|Cash and cash equivalents||X|
|Equity and liabilities|
|Capital and reserves:|
|Other components of equity||X|
|Trade and other payables||X|
|Current tax payable||X|
|Total equity and liabilities||X|
Current assets include all items which:
- Will be settled within 12 months of the reporting date, or Are part of the entity’s normal operating cycle.
Within the capital and reserves section of the statement of financial position, other components of equity include:
- Revaluation reserve
- General reserve
STATEMENT OF CHANGES IN EQUITY
The statement of changes in equity provides a summary of all changes in equity arising from transactions with owners in their capacity as owners.
This includes the effect of share issues and dividends.
Statement of changes in equity for the year ended 31 December 20X8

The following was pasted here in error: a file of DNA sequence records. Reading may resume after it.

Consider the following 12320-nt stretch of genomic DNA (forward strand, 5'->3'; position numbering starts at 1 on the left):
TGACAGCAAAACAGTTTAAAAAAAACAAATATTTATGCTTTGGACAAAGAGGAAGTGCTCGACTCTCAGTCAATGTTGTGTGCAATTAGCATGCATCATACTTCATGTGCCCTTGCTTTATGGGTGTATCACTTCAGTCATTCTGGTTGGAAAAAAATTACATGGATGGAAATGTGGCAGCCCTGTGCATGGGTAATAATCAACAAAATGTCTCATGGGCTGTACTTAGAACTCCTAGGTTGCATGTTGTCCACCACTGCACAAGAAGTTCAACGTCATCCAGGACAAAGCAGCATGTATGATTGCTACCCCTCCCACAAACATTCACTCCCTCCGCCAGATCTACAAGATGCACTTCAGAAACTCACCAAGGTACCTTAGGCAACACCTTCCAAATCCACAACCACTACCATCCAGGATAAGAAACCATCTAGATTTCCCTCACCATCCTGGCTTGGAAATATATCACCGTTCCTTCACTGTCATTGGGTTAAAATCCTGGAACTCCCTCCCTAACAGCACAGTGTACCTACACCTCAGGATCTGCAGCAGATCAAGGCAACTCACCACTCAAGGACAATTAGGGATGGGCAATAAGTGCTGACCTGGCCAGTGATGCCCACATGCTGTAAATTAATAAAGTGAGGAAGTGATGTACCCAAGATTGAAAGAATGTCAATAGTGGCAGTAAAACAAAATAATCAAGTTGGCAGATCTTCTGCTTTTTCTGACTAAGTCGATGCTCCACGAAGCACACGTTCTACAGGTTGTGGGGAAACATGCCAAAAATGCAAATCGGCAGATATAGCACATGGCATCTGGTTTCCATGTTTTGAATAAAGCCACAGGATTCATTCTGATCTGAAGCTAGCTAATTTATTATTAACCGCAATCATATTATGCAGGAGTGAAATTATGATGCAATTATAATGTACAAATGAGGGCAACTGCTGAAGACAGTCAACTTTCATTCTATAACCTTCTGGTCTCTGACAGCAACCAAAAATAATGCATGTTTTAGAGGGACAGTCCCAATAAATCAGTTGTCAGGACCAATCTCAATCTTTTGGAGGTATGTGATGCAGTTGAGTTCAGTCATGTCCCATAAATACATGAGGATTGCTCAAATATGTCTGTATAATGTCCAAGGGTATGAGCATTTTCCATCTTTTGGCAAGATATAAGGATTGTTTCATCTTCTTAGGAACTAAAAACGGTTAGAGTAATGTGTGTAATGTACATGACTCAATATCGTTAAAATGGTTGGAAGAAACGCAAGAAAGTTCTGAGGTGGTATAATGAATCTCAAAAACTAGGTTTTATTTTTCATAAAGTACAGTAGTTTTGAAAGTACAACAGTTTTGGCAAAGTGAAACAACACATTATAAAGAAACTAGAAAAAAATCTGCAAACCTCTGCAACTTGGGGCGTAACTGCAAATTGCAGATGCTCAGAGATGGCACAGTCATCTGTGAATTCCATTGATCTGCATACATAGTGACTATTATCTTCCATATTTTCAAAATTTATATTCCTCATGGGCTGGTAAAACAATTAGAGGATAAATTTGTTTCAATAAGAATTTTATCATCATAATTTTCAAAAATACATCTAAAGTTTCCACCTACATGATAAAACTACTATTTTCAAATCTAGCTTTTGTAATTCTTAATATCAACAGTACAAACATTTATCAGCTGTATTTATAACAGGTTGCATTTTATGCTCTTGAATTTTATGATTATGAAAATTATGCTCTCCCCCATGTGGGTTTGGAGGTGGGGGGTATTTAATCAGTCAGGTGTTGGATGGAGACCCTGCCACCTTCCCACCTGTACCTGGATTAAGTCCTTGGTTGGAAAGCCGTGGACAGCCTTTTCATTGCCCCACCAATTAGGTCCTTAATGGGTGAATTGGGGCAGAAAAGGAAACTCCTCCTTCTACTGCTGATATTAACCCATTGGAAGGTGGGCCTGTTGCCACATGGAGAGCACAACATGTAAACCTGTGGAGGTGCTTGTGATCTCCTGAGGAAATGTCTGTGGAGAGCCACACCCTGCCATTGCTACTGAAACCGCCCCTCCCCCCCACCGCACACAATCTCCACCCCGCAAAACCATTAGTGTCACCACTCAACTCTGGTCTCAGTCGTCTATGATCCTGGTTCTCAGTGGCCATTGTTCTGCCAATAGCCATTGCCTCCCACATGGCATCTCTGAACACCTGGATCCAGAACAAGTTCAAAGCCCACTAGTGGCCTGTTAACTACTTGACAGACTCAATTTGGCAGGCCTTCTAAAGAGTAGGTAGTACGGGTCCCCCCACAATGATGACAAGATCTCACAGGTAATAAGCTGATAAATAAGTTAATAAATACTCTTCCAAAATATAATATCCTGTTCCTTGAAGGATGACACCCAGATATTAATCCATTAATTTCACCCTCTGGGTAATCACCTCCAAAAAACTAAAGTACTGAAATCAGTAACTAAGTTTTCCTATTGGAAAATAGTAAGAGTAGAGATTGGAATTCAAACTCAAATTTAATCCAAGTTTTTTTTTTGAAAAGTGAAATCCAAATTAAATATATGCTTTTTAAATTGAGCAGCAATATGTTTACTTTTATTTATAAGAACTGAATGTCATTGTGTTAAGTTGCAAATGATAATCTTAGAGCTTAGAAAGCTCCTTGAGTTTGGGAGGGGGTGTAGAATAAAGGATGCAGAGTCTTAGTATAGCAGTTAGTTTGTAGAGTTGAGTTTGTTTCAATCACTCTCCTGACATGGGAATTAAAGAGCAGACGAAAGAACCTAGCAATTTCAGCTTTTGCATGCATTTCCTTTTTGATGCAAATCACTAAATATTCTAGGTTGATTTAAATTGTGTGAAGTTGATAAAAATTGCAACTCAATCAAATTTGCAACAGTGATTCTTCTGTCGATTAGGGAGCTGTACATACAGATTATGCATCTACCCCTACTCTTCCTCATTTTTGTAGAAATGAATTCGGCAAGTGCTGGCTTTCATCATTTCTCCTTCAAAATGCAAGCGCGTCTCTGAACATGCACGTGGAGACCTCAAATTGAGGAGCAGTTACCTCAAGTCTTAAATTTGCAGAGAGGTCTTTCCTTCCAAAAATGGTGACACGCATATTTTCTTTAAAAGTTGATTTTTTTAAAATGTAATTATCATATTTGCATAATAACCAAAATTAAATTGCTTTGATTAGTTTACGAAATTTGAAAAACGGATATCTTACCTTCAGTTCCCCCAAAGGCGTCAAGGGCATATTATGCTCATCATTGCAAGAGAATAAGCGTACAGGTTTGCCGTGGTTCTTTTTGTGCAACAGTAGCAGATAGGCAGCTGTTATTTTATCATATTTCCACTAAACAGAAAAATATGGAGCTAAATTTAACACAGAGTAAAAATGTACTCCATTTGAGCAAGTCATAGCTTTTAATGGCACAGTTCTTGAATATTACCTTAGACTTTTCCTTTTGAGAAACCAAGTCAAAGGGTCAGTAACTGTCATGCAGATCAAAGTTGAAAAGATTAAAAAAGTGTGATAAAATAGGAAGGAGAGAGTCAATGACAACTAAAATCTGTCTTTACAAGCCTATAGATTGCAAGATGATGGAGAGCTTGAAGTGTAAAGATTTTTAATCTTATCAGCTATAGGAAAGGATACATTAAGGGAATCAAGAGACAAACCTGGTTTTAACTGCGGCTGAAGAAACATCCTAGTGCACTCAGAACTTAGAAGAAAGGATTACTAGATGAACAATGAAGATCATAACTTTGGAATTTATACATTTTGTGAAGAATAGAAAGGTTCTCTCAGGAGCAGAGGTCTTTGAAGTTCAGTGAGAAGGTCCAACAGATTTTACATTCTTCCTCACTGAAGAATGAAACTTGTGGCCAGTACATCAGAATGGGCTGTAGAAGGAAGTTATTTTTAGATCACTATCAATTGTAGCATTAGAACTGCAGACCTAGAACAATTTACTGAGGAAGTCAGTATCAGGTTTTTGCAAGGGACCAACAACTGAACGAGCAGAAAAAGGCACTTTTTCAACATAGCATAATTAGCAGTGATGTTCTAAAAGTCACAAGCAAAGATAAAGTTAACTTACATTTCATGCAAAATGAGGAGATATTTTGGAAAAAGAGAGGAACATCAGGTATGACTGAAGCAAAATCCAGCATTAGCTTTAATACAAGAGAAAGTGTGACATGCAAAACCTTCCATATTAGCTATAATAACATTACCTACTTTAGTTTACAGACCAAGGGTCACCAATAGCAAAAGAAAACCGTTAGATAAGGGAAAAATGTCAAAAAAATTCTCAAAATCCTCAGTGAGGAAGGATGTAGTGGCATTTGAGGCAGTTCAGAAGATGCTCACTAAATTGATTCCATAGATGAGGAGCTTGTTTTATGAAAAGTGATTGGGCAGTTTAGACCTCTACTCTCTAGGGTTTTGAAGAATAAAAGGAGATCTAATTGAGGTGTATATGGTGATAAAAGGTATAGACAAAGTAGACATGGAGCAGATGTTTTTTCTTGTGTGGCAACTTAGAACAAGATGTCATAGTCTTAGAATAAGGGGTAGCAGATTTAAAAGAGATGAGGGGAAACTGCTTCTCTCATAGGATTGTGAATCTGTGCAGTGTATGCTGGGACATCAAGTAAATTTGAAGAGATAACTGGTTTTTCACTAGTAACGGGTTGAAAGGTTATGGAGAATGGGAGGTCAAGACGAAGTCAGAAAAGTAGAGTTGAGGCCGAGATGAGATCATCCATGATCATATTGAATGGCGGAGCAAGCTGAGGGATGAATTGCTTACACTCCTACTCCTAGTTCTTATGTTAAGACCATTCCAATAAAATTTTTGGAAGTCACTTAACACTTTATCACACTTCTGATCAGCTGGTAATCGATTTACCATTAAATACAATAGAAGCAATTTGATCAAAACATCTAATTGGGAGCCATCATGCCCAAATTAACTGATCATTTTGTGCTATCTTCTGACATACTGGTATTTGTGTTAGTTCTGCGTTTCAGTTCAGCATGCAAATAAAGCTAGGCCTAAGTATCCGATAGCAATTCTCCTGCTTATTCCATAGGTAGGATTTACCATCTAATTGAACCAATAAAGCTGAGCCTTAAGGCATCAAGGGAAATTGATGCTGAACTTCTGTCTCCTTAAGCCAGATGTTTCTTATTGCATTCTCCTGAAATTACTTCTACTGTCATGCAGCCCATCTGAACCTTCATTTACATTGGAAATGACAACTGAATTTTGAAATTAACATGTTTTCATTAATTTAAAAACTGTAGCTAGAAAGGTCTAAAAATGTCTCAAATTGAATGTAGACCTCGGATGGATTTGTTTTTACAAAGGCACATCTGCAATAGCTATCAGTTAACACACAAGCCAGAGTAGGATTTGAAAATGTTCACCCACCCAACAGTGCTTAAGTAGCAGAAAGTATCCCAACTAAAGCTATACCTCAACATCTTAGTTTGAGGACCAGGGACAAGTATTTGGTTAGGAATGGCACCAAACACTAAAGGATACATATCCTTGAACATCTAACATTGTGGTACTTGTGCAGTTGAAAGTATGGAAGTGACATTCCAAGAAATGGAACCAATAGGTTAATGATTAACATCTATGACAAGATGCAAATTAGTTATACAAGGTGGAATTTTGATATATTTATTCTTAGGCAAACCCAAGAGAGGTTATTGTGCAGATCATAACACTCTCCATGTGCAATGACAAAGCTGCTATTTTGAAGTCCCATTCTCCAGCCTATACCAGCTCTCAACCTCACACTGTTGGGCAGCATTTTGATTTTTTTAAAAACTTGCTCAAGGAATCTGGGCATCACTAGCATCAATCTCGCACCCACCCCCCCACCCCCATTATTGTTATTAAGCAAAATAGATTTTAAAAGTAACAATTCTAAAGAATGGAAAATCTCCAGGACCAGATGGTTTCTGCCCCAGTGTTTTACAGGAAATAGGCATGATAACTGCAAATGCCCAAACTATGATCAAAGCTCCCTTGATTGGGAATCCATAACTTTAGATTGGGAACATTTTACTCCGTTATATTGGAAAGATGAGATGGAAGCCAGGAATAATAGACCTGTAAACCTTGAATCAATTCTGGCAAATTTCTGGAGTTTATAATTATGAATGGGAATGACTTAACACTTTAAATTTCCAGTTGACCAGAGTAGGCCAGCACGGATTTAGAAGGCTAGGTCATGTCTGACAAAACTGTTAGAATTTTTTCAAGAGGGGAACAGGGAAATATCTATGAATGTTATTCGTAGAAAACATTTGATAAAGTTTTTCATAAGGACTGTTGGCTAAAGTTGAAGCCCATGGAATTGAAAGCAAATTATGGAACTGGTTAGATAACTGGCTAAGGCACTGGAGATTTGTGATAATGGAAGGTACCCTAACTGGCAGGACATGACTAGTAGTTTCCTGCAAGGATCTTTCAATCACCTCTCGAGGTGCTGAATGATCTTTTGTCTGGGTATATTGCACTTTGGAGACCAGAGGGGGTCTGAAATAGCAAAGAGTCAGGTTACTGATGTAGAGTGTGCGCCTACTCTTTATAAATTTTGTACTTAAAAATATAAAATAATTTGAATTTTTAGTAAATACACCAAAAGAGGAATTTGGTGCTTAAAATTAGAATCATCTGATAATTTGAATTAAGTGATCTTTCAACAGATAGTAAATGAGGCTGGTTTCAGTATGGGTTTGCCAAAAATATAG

|Share||Share||Revaluation Other Retained||Total|
|Balance at 31 December 20X7||X||X||X||X||X||X|
|Change in accounting policy||(X)||(X)|
|Issue of share capital||X||X||X|
|Total comprehensive income||X||X||X|
|for the year|
|Adjustment to other component of equity||X/(X)||X/(X)|
|Transfer to retained earnings||(X)||X||–|
|Balance at 31 December 20X8||X||X||X||X||X||X|
STATEMENT OF PROFIT OR LOSS AND OTHER COMPREHENSIVE INCOME
A recommended format for the statement of profit or loss and other comprehensive income is as follows:
Statement of profit or loss and other comprehensive income for the year ended 31 December 20X8
|Cost of sales||(X)|
|Profit from operations||X|
|Profit before tax||X|
|Income tax expense||(X)|
|Net Profit for the period||X|
|Profit for the year||X|
|Other comprehensive income|
|Gain on property revaluation||X|
|Gain/Loss on financial asset fair value through OCI||X/(X)|
|Income tax relating to components of other comprehensive income||(X)|
|Other comprehensive income for the year, net of tax||X|